When you apply for a secured credit card, double-check that the issuing company reports information about your account to the three credit bureaus. If they don’t, your credit history will not reflect any progress made with your secured credit card. Once you prove your creditworthiness with consistent on-time payments, your issuer may upgrade you to an unsecured credit card automatically, or you can ask your credit card issuer to upgrade your account.
Become an authorized user
Many credit companies allow cardholders to add authorized users. As an authorized user, you receive a physical card and access to the main cardholder’s line of credit — all without a credit check. This lets you make purchases and have overall card activity reported to credit bureaus without requiring you to apply for a card on your own. It’s worth noting, however, if the main cardholder fails to make payments or spends above the credit limit, your credit will also be impacted.
Rent and utility payments
While most landlords don’t report your monthly rent payment to credit agencies, this consistent payment structure can help demonstrate a pattern of financial consistency. Rent payments are one of the most consistent recurring payments consumers face every month, and your credit score could get a boost if you always pay your rent or other utility bills on time.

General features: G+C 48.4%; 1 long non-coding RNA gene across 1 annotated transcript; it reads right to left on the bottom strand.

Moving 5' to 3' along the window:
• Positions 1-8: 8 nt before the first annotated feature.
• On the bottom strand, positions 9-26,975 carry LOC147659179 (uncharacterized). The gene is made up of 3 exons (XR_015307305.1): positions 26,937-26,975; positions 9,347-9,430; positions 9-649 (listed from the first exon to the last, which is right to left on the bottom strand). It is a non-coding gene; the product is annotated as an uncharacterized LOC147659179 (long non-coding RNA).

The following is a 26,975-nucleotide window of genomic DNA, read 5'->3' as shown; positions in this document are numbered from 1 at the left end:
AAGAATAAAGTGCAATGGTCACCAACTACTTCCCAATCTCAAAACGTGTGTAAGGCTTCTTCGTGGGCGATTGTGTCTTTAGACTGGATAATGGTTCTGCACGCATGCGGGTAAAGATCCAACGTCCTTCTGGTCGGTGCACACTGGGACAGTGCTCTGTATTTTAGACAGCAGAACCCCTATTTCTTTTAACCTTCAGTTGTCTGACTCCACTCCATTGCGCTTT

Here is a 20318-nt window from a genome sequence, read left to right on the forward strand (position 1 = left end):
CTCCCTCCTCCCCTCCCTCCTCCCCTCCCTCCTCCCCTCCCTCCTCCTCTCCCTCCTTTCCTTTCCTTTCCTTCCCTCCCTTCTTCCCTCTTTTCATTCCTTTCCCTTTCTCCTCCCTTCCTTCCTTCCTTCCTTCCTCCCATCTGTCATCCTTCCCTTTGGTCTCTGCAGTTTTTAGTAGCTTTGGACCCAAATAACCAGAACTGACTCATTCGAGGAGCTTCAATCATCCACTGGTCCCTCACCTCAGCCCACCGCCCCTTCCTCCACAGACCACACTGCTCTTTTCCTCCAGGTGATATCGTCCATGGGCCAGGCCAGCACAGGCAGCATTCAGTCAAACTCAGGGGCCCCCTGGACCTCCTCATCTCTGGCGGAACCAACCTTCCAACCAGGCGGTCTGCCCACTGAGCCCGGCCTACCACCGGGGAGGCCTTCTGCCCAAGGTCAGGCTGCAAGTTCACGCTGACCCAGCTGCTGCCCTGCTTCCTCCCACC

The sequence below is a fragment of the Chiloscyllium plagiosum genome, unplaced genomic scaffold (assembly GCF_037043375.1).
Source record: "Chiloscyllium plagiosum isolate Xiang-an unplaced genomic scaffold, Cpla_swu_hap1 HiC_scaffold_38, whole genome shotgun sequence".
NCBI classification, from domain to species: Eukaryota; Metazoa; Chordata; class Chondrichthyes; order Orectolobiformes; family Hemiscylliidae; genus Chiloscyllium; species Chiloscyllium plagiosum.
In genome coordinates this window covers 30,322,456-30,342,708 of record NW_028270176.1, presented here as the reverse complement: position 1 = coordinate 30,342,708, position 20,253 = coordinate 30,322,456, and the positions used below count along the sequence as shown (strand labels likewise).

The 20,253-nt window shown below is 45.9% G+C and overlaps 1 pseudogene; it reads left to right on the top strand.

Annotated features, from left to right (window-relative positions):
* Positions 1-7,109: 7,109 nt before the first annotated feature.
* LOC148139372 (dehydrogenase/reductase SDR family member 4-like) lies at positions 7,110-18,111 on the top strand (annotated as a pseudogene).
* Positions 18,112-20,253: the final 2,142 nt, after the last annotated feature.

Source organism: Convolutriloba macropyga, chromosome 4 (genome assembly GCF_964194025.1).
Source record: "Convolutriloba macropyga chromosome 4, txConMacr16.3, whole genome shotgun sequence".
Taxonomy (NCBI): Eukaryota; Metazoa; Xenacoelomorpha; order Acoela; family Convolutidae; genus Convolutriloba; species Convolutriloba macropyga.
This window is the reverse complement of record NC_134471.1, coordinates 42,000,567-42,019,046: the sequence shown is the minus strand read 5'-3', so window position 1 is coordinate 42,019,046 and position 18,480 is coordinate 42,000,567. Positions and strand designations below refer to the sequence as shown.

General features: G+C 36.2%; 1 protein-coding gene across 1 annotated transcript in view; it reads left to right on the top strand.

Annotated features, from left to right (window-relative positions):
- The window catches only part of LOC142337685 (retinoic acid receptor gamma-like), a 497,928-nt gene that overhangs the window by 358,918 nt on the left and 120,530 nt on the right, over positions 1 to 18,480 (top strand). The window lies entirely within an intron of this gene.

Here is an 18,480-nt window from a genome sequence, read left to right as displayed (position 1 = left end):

Other recurring payments, such as cable, internet and mobile phone contracts, can also help boost your credit. Ask your landlord and telecommunication provider to report your data to Experian RentBureau or look into services like Experian Boost, which track your phone and utility payments every month.
It’s also worth noting that no matter how you choose to build credit — such as by getting a personal loan, a secured card or becoming an authorized user — your success depends on three key factors:
Make payments on time
Ensuring your payments are always on-time is the best way to boost your credit. Since your payment history makes up 35 percent of your credit score, it is crucial to pay your bills on time. Not only do you avoid any cash penalties or APR increases, but you show the pattern of financial consistency that credit agencies want to see.
Manage your debt-to-credit ratio
Your credit utilization is the ratio of your total credit to your total debt, and it is generally a good idea to keep your credit utilization below 30 percent. The higher this ratio, the slower you’ll build credit. For example, if you have a secured card with a $1,000 limit and a $300 balance, your debt-to-credit ratio is 30 percent. Less than 10 percent is ideal and more than 50 percent makes it difficult to establish a good credit score.
Maximize your credit history
Lenders rely on your credit history as a glimpse into what kind of borrower you are. It functions a lot like a report card. The longer your history of making payments on time and keeping your debt under control, the better your credit score. If you’re just starting to build credit or are recovering from recent financial difficulties, however, your history is often limited. Help jump-start your credit score by reporting as much data as possible — from rent and student loan payments to vehicle and personal loan details.
The bottom line
By making on-time payments, keeping an eye on your debt-to-credit ratio and considering options such as taking out a credit-builder or personal loan, reporting alternative credit data or applying for a secured credit option, you can get your credit rating back on track.